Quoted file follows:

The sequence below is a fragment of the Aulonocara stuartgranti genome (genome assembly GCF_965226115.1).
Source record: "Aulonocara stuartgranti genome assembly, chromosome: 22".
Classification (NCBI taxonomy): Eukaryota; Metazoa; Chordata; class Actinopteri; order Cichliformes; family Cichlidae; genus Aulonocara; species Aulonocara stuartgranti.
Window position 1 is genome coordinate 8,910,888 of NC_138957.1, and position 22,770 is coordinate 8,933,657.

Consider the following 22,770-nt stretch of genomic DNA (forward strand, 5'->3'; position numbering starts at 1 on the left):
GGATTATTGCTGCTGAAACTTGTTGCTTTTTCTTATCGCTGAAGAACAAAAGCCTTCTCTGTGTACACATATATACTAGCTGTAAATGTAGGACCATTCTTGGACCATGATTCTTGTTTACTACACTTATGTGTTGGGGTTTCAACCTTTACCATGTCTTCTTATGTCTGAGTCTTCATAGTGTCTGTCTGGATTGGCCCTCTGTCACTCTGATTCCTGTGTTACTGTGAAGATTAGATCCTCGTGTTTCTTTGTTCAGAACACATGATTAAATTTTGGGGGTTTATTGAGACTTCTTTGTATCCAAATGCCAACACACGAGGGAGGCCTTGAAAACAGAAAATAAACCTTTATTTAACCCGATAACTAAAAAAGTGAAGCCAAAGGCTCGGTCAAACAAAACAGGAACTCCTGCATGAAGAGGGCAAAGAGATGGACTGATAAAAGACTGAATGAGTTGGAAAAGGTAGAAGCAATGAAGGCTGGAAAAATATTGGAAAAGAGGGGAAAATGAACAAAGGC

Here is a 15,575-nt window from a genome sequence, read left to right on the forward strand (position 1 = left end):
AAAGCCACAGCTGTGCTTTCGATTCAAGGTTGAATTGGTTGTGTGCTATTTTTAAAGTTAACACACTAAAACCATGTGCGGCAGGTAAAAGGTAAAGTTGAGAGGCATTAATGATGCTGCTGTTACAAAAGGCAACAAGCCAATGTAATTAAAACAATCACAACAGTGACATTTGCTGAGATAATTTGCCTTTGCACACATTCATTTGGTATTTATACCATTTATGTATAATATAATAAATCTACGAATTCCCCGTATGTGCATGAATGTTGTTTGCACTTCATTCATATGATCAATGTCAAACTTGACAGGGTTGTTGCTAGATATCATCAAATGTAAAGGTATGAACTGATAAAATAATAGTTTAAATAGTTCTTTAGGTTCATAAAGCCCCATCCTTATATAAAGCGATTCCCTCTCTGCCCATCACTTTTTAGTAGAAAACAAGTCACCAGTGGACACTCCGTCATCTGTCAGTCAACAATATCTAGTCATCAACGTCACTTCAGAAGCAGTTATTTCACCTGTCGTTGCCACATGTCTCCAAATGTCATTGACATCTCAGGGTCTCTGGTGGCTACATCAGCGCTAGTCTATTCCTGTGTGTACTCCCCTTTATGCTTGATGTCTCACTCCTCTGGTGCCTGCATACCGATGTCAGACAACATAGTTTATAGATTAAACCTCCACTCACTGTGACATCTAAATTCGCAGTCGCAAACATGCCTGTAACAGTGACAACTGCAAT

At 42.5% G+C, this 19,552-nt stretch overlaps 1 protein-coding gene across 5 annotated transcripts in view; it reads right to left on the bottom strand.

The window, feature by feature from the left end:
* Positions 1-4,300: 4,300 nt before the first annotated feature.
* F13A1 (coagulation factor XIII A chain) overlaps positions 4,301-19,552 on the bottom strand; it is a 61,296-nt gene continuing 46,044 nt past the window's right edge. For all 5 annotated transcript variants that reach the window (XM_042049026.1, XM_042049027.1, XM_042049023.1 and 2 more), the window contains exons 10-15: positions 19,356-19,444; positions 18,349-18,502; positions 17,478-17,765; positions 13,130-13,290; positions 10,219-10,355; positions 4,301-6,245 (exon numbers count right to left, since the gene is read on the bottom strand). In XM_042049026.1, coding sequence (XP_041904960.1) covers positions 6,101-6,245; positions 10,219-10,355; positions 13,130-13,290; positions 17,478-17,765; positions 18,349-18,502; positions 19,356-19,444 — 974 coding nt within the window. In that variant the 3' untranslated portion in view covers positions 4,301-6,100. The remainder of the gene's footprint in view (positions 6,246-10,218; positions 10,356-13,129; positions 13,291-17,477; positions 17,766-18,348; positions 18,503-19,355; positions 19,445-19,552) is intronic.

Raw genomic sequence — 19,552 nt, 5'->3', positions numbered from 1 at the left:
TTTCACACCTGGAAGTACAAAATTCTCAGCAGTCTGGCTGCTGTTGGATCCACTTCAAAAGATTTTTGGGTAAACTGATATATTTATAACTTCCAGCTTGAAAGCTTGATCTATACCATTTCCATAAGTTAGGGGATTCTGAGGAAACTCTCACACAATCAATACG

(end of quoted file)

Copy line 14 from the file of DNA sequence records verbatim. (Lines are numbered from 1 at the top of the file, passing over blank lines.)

TTTCACACCTGGAAGTACAAAATTCTCAGCAGTCTGGCTGCTGTTGGATCCACTTCAAAAGATTTTTGGGTAAACTGATATATTTATAACTTCCAGCTTGAAAGCTTGATCTATACCATTTCCATAAGTTAGGGGATTCTGAGGAAACTCTCACACAATCAATACG